Music: The Reel Thing
By Don Meade, Contributor
April / May 2001
Modern Ireland can boast plenty of pop superstars whose recordings sell in the millions. But if U2, Van Morrison, Sinead O’Connor and Enya are undeniably Irish musicians, is what they play really Irish music?
When listening to the artists whose recordings are reviewed below, you won’t have to ponder that interesting philosophical question. There’s nothing more genuinely Irish than Irish traditional music! If you’re looking for the real thing, you won’t go wrong with any of these recent releases from some of Ireland’s top traditional performers:
Bad Turns and Horse-shoe Bends
A magnificent first recording from a Belfast flute virtuoso who now makes his home in Galway City. Bradley plays with driving rhythmic pulse and gorgeous tone on both full-size wooden flutes and the smaller, higher-pitched instruments used in Ulster flute bands.
If these reels, “highlands,” marches and jigs don’t get your feet moving, check your pulse to make sure you’re still alive. Great repertoire, great playing, and a great debut from a musician we’ll be hearing much of in the future.
The Road from Connemara
The late Joe Heaney was the greatest modern exponent of unaccompanied sean-nós (old style) singing in Irish and English. Born in Connemara, he spent most of his life abroad, working in Scotland, England and the U.S.
Near the end of his life, Joe’s artistry won him a National Heritage Fellowship from the NEA and a job teaching Irish singing at the University of Washington. The Road from Connemara was recorded in 1964 when he was at the peak of his vocal powers. A double CD with extensive liner notes and full translations of all the songs, this is a recording for the ages.
Uilleann piper Ronan Browne has recorded and toured with the Afro-Celt Sound System, a modern and eclectic “world music” outfit. With Cran he’s in a more traditional mode, alongside singer and bouzouki player Seán Corcoran and flute great Dessie Wilkinson.
Lover’s Ghost, their second recording as a trio, is a great blend of both songs and instrumental music. All three musicians contribute to the vocal harmonies, while the instrumental tracks include some lovely duets from Browne and Wilkinson on tin whistles and flutes.
The Drones and the Chanters
Claddagh Records has been the gold standard of Irish traditional music since the 1960s. Over the past year, U.S. major label Atlantic Records has begun to reissue selected items from Claddagh’s back catalog, particularly early releases by the Chieftains. Chief Chieftain Paddy Moloney is, however, only one of six celebrated uilleann pipers on this, the greatest collection of Irish piping ever assembled on one disc.
The “holy trinity” of Irish piping – the late Séamus Ennis, Willie Clancy and Leo Rowsome – are well represented, as are slow air maestros Dan Dowd and Peadar Broe. If you’re curious to hear the world’s most sophisticated form of bagpipes, this classic recording is a great place to start.
MacMahon from Clare
Before Tony MacMahon took up the button accordion, the “box” was thought suitable only for dance tunes. Tony does that very well, but his real achievement was making the button accordion a vehicle for majestic slow airs from the Irish-language vocal tradition. In addition to some gorgeous slow airs, MacMahon from Clare features Tony in duets with partners who include the late, great Galway button accordionist Joe Cooley and fabulous fiddler James Kelly.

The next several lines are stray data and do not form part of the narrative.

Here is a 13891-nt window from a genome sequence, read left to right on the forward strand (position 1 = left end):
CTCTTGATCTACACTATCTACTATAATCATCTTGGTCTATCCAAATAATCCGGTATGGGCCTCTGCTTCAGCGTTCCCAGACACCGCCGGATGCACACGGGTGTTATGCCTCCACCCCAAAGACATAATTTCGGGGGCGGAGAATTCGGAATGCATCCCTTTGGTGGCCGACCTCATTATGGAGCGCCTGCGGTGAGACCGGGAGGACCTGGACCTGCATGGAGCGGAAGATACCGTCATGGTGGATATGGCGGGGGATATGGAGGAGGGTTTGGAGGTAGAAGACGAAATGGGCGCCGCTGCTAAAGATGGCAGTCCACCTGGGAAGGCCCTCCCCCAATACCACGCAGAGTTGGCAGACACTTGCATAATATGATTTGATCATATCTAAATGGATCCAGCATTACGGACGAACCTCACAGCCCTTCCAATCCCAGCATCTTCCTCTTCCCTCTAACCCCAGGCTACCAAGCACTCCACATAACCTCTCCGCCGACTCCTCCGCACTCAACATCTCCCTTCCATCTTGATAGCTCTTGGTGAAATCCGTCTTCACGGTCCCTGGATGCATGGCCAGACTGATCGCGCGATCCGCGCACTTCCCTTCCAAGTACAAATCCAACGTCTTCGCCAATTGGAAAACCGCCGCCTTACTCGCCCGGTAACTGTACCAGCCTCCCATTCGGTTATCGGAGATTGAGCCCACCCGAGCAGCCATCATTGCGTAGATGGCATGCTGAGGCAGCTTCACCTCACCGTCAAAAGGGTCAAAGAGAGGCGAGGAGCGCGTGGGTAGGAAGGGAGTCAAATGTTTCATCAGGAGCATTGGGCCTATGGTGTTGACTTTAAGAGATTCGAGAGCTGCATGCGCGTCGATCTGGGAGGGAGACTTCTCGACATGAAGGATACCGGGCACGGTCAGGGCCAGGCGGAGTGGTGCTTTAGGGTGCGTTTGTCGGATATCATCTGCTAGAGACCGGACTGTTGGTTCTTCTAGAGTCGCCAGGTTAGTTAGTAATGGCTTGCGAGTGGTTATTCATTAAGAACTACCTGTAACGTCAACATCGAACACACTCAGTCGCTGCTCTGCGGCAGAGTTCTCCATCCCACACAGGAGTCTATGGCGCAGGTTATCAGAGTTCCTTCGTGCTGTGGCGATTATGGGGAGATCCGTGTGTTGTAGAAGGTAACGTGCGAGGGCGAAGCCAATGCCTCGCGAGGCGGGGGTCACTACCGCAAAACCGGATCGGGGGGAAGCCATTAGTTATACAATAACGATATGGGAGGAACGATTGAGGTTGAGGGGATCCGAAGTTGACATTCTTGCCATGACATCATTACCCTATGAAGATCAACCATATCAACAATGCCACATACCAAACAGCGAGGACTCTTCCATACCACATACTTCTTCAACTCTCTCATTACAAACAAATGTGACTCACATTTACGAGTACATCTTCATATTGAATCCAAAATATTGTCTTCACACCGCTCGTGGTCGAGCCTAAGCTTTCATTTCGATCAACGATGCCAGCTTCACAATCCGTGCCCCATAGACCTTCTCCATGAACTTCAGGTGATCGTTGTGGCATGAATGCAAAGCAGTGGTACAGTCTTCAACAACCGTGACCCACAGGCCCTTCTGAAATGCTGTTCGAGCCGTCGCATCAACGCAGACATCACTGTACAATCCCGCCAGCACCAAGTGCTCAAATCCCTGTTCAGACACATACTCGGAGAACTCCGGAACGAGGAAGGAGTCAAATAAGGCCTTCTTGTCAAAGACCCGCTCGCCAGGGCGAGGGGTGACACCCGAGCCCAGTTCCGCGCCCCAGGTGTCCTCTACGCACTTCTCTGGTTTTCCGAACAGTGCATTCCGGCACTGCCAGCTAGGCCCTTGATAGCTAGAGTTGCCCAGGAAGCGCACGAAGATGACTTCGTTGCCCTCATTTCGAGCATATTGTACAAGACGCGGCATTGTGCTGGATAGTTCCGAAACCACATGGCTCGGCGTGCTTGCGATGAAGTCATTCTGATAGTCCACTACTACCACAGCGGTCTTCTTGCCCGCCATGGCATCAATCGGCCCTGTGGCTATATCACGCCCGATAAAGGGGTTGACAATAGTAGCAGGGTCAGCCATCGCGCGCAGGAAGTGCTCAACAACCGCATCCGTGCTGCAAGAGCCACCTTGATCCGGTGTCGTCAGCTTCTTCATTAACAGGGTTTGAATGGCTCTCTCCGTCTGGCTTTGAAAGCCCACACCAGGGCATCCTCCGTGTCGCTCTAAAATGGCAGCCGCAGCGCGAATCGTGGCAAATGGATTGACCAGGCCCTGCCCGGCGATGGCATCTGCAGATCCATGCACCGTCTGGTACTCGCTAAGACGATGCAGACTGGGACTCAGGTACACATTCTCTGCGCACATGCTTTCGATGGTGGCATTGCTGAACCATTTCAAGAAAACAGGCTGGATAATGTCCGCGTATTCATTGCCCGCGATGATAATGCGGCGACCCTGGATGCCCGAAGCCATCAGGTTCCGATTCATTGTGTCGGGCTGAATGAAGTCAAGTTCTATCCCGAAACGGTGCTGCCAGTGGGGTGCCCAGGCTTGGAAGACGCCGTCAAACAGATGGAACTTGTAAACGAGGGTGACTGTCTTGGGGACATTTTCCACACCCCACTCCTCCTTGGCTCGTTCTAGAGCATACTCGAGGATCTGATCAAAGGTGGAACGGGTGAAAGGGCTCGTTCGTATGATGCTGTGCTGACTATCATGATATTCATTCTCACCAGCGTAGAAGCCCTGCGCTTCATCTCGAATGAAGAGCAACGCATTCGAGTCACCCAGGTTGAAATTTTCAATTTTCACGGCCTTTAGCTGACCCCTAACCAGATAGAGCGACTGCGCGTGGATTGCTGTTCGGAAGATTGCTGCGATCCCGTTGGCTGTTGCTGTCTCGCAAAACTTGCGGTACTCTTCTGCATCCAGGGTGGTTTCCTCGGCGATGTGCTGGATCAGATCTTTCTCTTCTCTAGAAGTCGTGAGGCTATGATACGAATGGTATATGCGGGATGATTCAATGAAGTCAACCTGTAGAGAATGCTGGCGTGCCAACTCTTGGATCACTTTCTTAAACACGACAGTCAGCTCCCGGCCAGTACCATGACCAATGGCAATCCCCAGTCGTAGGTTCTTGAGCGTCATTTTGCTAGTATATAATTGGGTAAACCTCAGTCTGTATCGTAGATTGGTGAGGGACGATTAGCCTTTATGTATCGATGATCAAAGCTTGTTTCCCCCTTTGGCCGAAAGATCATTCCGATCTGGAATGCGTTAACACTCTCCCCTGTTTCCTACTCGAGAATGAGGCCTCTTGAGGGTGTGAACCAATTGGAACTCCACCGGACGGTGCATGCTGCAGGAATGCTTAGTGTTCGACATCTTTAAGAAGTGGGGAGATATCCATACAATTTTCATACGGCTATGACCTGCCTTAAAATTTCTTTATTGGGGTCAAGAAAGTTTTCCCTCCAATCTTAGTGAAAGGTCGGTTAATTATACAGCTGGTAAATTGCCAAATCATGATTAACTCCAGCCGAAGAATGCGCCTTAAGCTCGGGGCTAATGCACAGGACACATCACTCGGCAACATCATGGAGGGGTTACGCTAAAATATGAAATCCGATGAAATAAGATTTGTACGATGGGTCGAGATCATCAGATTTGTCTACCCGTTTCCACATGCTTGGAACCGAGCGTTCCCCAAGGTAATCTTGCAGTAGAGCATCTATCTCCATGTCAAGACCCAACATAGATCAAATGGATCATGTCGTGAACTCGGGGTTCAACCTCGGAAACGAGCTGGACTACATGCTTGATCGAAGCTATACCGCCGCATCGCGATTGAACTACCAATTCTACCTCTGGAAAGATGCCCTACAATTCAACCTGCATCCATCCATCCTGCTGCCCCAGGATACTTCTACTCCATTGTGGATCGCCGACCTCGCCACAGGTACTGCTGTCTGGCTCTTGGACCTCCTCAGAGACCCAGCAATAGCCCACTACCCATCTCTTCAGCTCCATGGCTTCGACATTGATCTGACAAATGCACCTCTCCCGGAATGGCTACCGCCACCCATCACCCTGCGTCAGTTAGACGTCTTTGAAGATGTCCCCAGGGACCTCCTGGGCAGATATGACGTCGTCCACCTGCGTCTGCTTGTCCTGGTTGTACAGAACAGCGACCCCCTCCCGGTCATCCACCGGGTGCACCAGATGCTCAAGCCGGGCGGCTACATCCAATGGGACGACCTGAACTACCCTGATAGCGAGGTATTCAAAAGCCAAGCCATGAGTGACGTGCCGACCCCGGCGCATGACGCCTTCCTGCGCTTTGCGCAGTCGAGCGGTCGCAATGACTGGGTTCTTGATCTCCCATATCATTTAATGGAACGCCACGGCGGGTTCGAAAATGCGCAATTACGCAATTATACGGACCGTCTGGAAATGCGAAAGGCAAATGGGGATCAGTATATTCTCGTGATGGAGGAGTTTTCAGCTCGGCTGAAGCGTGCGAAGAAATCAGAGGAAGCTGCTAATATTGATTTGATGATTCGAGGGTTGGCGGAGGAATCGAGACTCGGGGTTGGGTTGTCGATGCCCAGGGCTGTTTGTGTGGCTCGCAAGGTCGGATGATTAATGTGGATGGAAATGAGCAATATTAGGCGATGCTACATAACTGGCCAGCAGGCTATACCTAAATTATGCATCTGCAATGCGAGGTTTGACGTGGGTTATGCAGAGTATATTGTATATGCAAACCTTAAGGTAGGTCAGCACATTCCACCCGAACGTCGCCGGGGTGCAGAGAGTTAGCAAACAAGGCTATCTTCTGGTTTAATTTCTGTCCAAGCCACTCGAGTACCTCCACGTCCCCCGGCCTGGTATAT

The Blackberry Blossom
Radio and the recording industry, not to mention modern roads, nearly put an end to regional styles in Irish traditional music. Concertina player Mary MacNamara is among the few younger musicians who still play in a local style, one that preserves the relaxed tempos and distinctive melodies of her native east Clare. For a real old-time sound, many tracks on her new disc are unaccompanied, while others feature pianist Geraldine Cotter. Her accordionist brother Andrew and flute great Catherine McEvoy join Mary for a few duets.
Flute player Mike McGoldrick grew up in Manchester, England, an industrial city that is home to thousands of Irish immigrants and their descendants. His new recording is that very rare thing – a “fusion” of traditional and popular music that isn’t just a commercial gimmick. On Fused, he’s joined by musicians who include Manchester fiddle great Dezi Donnelly and singers Karan Casey and Karen Matheson.
The disc’s “ambient trance” arrangements surround traditional melodies with hip modern dance stylings. This may be unconventional, but it’s also a lot of fun.
The Mulcahy Family
This disc features family music from one of Ireland’s most renowned traditional music clans, the Mulcahys of Abbeyfeale, County Limerick. Button accordion great Mick Mulcahy is joined by his two daughters, both multi-instrumental marvels; 17-year-old Louise plays the uilleann pipes and wooden flute with fully mature style, while 15-year-old Michelle is a precocious wonder on the harp, button accordion and concertina.
This diversity of instrumental combinations makes for a beautifully varied album of purely traditional music.
The Wild Music of the Gael
Na Dórsa is a brilliant new sextet with name that comes from a place in County Armagh. Though almost all the group’s members hail from the North, they’re now based in Galway City, increasingly Ireland’s musical capital. Wild Music features very strong vocals from Donegal singer Margaret Cunningham and inspired instrumental tracks from uilleann piper Tiarnán … Duinnchin (pronounced “Cheernun O’Dinkin”) fiddler Paul Bradley, flute player Desy Adams, button accordionist Martin Quinn and bouzouki/guitar player Paul Meehan. ♦